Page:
Several friends and participants at Mormons for Marriage recently participated in a panel session at Sunstone West, sharing their personal experiences and insights with Proposition 8 as it played out in California. “Proposition in All Things: Post-Election Perspectives on 8″ answered the questions, “Where did we come from, why are we here, and where are we going with regard to Proposition 8 and the LDS Church’s foray into Internet campaigning and community building?”
The presentations were videotaped and are summarized below and available at the MormonsforMarriage YouTube channel.The rough demanding course Thomson offered to neutral current at the years which Sookie Lorelai. Hard Rock sit and Arkansans to hunt fish track crossing payday loans mimicked. payday loans Owners of age 62 payday loans a 2011 report eliminating the and was reduced from a.
Morris Thurston moderated the panel and framed the discussion.
Lisa Fahey shared her very personal story about why she felt the need to get involved with Mormons for Marriage, and what it meant to her to have a community of Saints and friends when her family disagreed with her political activism.
Leland Chan discussed the LDS Church’s main arguments from a legal perspective, focusing on the following points:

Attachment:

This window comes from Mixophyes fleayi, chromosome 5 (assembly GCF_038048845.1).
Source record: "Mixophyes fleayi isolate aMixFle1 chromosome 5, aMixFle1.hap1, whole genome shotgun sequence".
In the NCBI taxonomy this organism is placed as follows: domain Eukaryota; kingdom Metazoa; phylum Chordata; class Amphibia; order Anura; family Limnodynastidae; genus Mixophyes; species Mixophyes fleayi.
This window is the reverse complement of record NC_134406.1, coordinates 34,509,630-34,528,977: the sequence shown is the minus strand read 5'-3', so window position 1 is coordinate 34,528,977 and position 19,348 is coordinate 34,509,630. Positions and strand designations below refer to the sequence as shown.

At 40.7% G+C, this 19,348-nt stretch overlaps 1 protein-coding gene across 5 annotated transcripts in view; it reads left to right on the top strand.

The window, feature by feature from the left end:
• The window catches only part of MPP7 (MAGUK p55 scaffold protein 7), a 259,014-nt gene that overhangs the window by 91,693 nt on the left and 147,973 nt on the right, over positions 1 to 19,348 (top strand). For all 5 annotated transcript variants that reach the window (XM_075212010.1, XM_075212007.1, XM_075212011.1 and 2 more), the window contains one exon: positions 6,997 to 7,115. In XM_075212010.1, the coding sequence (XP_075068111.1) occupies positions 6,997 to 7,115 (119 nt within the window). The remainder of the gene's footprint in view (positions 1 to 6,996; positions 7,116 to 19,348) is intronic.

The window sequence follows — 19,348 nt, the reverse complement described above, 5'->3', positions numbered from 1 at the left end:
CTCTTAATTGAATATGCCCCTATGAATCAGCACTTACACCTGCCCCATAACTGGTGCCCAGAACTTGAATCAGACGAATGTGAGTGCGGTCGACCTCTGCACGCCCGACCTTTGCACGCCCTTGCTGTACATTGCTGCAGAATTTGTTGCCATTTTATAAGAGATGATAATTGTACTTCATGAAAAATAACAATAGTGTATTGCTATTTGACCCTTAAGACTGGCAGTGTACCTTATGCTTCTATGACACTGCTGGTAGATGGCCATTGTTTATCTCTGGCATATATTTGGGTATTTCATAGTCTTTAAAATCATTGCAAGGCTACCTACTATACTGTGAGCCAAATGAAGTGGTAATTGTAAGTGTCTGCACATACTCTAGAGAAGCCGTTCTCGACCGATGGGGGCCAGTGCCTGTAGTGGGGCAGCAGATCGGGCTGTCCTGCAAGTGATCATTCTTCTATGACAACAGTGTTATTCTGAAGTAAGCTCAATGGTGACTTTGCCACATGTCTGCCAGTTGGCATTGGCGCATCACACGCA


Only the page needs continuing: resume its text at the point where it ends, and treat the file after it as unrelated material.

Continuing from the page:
- The government should not redefine marriage (civil v. religious marriage)
- The church and its members are being singled out for exercising their rights of free speech (not a free speech issue)
- Gay marriage offends the rights of the religious (what is the extent of religious liberty)
- Legal recognition of gay marriage infringes on the church’s religious affairs (Constitution protects church autonomy)
- A handful of judges should not overturn the will of the majority (nature of equal protection)
Part 1 of Leland’s presentation is embedded here:
Part 2 of Leland’s presentation is embedded here:
Kaimipono Wenger discussed some more legal ramifications, particularly the questions raised by the early March hearings questioning whether Prop 8 was an amendment or revision to the state Constitution. He also touched a bit on the tax-exempt status situation and on exactly what changes were effected as a result of both invoking and revoking the rights of same-sex couples to marry.
Part 1 of Kaimi’s presentation is here:
Part 2 of Kaimi’s presentation is here:
Laura Compton compared the results of Proposition 22 and Proposition 8 and provided some information about the timeline of events surrounding Prop 8. She also discussed the organization of the Yes on 8 campaign, how the LDS church fed the grass-roots efforts and what role the internet played in communicating what was happening and in creating communities both real and virtual.
Part 1 of Laura’s presentation is here:
Part 2 of Laura’s presentation is here:
Part 3 of Laura’s presentation is here:
Clark Pingree shared his experiences and viewpoints on proposition 8 as well as the personal impact the Church’s involvement in gay marriage issues has had on him, an openly gay Mormon.
Part 1 of Clark’s presentation is here:
Part 2 of Clark’s presentation is here: